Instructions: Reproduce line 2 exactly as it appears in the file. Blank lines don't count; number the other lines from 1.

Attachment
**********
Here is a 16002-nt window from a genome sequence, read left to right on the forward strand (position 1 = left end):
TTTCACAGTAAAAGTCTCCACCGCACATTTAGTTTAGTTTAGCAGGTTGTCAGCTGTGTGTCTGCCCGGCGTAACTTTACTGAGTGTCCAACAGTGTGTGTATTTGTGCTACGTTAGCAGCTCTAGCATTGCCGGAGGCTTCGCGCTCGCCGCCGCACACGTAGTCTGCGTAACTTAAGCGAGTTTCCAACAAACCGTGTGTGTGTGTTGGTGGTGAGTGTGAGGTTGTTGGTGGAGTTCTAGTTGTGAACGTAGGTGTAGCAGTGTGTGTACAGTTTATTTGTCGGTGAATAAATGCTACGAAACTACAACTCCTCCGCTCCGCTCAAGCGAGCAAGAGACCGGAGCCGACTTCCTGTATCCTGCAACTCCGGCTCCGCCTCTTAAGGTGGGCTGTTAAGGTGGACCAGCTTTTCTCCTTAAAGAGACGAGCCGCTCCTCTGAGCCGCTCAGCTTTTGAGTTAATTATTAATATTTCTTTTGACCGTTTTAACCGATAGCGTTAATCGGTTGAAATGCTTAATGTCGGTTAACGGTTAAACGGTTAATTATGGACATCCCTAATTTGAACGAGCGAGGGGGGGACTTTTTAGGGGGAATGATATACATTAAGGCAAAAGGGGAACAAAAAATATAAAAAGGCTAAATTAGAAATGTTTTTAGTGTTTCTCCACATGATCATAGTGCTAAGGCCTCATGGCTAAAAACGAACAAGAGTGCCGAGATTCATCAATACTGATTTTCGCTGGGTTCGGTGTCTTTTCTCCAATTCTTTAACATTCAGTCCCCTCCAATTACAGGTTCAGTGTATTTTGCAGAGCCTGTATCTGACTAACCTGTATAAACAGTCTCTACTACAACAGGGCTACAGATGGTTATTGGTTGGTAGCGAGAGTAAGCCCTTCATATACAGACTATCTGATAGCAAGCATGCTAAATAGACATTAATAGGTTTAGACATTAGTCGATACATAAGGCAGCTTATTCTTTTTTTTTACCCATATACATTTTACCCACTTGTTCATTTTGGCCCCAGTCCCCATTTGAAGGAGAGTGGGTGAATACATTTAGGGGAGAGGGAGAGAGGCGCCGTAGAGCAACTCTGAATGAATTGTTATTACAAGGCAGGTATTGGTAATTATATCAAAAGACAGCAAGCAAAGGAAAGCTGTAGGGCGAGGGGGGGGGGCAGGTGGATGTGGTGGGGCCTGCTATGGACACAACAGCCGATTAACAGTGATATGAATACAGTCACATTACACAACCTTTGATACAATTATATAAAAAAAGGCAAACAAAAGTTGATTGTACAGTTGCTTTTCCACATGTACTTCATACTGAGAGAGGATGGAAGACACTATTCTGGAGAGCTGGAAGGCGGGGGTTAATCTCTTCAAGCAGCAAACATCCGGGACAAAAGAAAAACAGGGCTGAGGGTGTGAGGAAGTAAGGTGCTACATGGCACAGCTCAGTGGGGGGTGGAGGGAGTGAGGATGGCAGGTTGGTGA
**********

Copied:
TTTCACAGTAAAAGTCTCCACCGCACATTTAGTTTAGTTTAGCAGGTTGTCAGCTGTGTGTCTGCCCGGCGTAACTTTACTGAGTGTCCAACAGTGTGTGTATTTGTGCTACGTTAGCAGCTCTAGCATTGCCGGAGGCTTCGCGCTCGCCGCCGCACACGTAGTCTGCGTAACTTAAGCGAGTTTCCAACAAACCGTGTGTGTGTGTTGGTGGTGAGTGTGAGGTTGTTGGTGGAGTTCTAGTTGTGAACGTAGGTGTAGCAGTGTGTGTACAGTTTATTTGTCGGTGAATAAATGCTACGAAACTACAACTCCTCCGCTCCGCTCAAGCGAGCAAGAGACCGGAGCCGACTTCCTGTATCCTGCAACTCCGGCTCCGCCTCTTAAGGTGGGCTGTTAAGGTGGACCAGCTTTTCTCCTTAAAGAGACGAGCCGCTCCTCTGAGCCGCTCAGCTTTTGAGTTAATTATTAATATTTCTTTTGACCGTTTTAACCGATAGCGTTAATCGGTTGAAATGCTTAATGTCGGTTAACGGTTAAACGGTTAATTATGGACATCCCTAATTTGAACGAGCGAGGGGGGGACTTTTTAGGGGGAATGATATACATTAAGGCAAAAGGGGAACAAAAAATATAAAAAGGCTAAATTAGAAATGTTTTTAGTGTTTCTCCACATGATCATAGTGCTAAGGCCTCATGGCTAAAAACGAACAAGAGTGCCGAGATTCATCAATACTGATTTTCGCTGGGTTCGGTGTCTTTTCTCCAATTCTTTAACATTCAGTCCCCTCCAATTACAGGTTCAGTGTATTTTGCAGAGCCTGTATCTGACTAACCTGTATAAACAGTCTCTACTACAACAGGGCTACAGATGGTTATTGGTTGGTAGCGAGAGTAAGCCCTTCATATACAGACTATCTGATAGCAAGCATGCTAAATAGACATTAATAGGTTTAGACATTAGTCGATACATAAGGCAGCTTATTCTTTTTTTTTACCCATATACATTTTACCCACTTGTTCATTTTGGCCCCAGTCCCCATTTGAAGGAGAGTGGGTGAATACATTTAGGGGAGAGGGAGAGAGGCGCCGTAGAGCAACTCTGAATGAATTGTTATTACAAGGCAGGTATTGGTAATTATATCAAAAGACAGCAAGCAAAGGAAAGCTGTAGGGCGAGGGGGGGGGGCAGGTGGATGTGGTGGGGCCTGCTATGGACACAACAGCCGATTAACAGTGATATGAATACAGTCACATTACACAACCTTTGATACAATTATATAAAAAAAGGCAAACAAAAGTTGATTGTACAGTTGCTTTTCCACATGTACTTCATACTGAGAGAGGATGGAAGACACTATTCTGGAGAGCTGGAAGGCGGGGGTTAATCTCTTCAAGCAGCAAACATCCGGGACAAAAGAAAAACAGGGCTGAGGGTGTGAGGAAGTAAGGTGCTACATGGCACAGCTCAGTGGGGGGTGGAGGGAGTGAGGATGGCAGGTTGGTGA